LOS ANGELES (CBSLA) — Hospitals across Southern California are seeing an increase in COVID-19 patients as the more infectious Delta variant spreads.

Tracy Mitchell, president of Mothers In Action, holds a sign advertising a mobile COVID-19 vaccine clinic, in collaboration L.A. County Department of Public Health Friday (Irfan Khan/Los Angeles Times via Getty Images)

Several doctors — from the emergency room to family care and research specialists — all said the key to stopping the pandemic is the vaccines.

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“If you have made your mind up to not get the vaccine, then you really need to practice the isolation protocols,” Dr. Hector Castillo, a family physician with Dignity Health California Hospital, said. “You need to wear your mask wherever you go.”

Castillo contracted COVID-19 in December, at the height of Los Angeles County’s surge. He said he lost colleagues and friends to the disease and now, as more COVID patients come in for treatment, he said the trauma medical staff went through when hospitals were overrun with critical and dying patients was returning.

“I do get [post-traumatic stress disorder],” he said. “I do feel anxious walking down those corridors, because that’s how I felt when I was seeing my patients either suffering or actively dying.”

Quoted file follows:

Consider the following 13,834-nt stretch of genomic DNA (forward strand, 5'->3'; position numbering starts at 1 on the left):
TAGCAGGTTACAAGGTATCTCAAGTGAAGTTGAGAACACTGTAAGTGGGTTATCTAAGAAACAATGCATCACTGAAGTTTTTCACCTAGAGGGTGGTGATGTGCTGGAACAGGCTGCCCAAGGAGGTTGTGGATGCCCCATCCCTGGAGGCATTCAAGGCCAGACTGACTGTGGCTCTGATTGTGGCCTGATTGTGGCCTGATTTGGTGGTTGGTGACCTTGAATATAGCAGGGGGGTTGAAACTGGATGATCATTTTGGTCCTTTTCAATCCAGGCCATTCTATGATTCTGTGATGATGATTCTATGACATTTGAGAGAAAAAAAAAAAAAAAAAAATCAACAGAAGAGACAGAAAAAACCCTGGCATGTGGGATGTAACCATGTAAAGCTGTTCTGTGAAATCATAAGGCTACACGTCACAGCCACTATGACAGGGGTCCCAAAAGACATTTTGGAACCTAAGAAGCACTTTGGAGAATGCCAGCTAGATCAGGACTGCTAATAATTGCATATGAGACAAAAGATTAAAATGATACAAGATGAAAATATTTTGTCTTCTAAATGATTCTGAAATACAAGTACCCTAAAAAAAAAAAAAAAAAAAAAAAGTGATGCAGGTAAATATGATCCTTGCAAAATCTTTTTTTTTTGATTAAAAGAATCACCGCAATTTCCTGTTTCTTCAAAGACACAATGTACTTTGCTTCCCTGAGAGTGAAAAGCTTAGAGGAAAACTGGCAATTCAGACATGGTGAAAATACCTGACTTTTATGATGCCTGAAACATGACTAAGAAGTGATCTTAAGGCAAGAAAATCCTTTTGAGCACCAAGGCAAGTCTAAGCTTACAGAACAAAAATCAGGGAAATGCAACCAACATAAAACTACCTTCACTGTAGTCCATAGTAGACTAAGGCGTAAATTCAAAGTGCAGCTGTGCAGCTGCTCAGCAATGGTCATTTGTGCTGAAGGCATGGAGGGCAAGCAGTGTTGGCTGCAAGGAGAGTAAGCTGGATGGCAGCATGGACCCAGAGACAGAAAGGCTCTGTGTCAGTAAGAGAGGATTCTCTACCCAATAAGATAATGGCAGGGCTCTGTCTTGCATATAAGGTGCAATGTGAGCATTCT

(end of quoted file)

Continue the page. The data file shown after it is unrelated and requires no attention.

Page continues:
Doctors and nurses at Cedars-Sinai Medical Center are also very busy, and another surge could once again diminish resources at any hospital.

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“The healthcare system is currently working super, super hard,” Dr. Sam Torbati, an emergency room doctor at Cedars-Sinai, said. “And adding another strain, with another round of COVID, it will be very challenging.”

In an effort to prevent that from happening, L.A. County health officials have announced that an indoor mask requirement will go into effect Saturday at 11:59 p.m. for both unvaccinated and vaccinated people.

CBS News medical contributor Dr. David Agus said there needs to be more education on the safety of the vaccine and a better understanding of how it protects people.

“It is showing us definitively the vaccines are working remarkably well,” he said. “They are preventing infection, hospitalization and death remarkably in the people who are vaccinated.”

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On Friday, L.A. County reported 1,902 newly confirmed COVID-19 cases, a 700% increase in the number of daily cases reported in just one month. There were also six new deaths reported.